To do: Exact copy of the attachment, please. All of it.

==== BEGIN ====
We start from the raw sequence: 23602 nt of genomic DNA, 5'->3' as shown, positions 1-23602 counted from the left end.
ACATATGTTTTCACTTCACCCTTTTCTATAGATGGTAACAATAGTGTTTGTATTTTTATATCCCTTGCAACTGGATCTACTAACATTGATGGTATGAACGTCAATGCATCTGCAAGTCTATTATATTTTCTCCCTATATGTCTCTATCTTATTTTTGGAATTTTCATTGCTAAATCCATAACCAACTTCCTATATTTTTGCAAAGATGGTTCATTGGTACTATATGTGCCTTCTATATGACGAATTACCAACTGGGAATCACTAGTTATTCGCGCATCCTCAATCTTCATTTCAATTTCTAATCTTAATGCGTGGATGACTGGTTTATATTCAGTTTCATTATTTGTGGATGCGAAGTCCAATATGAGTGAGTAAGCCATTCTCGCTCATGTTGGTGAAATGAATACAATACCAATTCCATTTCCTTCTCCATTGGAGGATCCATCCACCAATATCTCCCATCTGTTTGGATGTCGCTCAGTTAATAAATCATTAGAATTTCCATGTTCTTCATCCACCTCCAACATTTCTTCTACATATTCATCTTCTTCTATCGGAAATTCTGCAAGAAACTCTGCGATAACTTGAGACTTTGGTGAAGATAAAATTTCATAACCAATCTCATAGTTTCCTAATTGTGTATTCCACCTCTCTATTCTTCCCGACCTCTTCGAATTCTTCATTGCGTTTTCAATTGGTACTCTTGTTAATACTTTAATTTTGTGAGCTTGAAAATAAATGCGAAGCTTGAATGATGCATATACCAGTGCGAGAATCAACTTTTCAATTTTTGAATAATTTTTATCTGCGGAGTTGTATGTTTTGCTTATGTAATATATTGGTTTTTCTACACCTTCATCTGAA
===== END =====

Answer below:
We start from the raw sequence: 23602 nt of genomic DNA, 5'->3' as shown, positions 1-23602 counted from the left end.
ACATATGTTTTCACTTCACCCTTTTCTATAGATGGTAACAATAGTGTTTGTATTTTTATATCCCTTGCAACTGGATCTACTAACATTGATGGTATGAACGTCAATGCATCTGCAAGTCTATTATATTTTCTCCCTATATGTCTCTATCTTATTTTTGGAATTTTCATTGCTAAATCCATAACCAACTTCCTATATTTTTGCAAAGATGGTTCATTGGTACTATATGTGCCTTCTATATGACGAATTACCAACTGGGAATCACTAGTTATTCGCGCATCCTCAATCTTCATTTCAATTTCTAATCTTAATGCGTGGATGACTGGTTTATATTCAGTTTCATTATTTGTGGATGCGAAGTCCAATATGAGTGAGTAAGCCATTCTCGCTCATGTTGGTGAAATGAATACAATACCAATTCCATTTCCTTCTCCATTGGAGGATCCATCCACCAATATCTCCCATCTGTTTGGATGTCGCTCAGTTAATAAATCATTAGAATTTCCATGTTCTTCATCCACCTCCAACATTTCTTCTACATATTCATCTTCTTCTATCGGAAATTCTGCAAGAAACTCTGCGATAACTTGAGACTTTGGTGAAGATAAAATTTCATAACCAATCTCATAGTTTCCTAATTGTGTATTCCACCTCTCTATTCTTCCCGACCTCTTCGAATTCTTCATTGCGTTTTCAATTGGTACTCTTGTTAATACTTTAATTTTGTGAGCTTGAAAATAAATGCGAAGCTTGAATGATGCATATACCAGTGCGAGAATCAACTTTTCAATTTTTGAATAATTTTTATCTGCGGAGTTGTATGTTTTGCTTATGTAATATATTGGTTTTTCTACACCTTCATCTGAA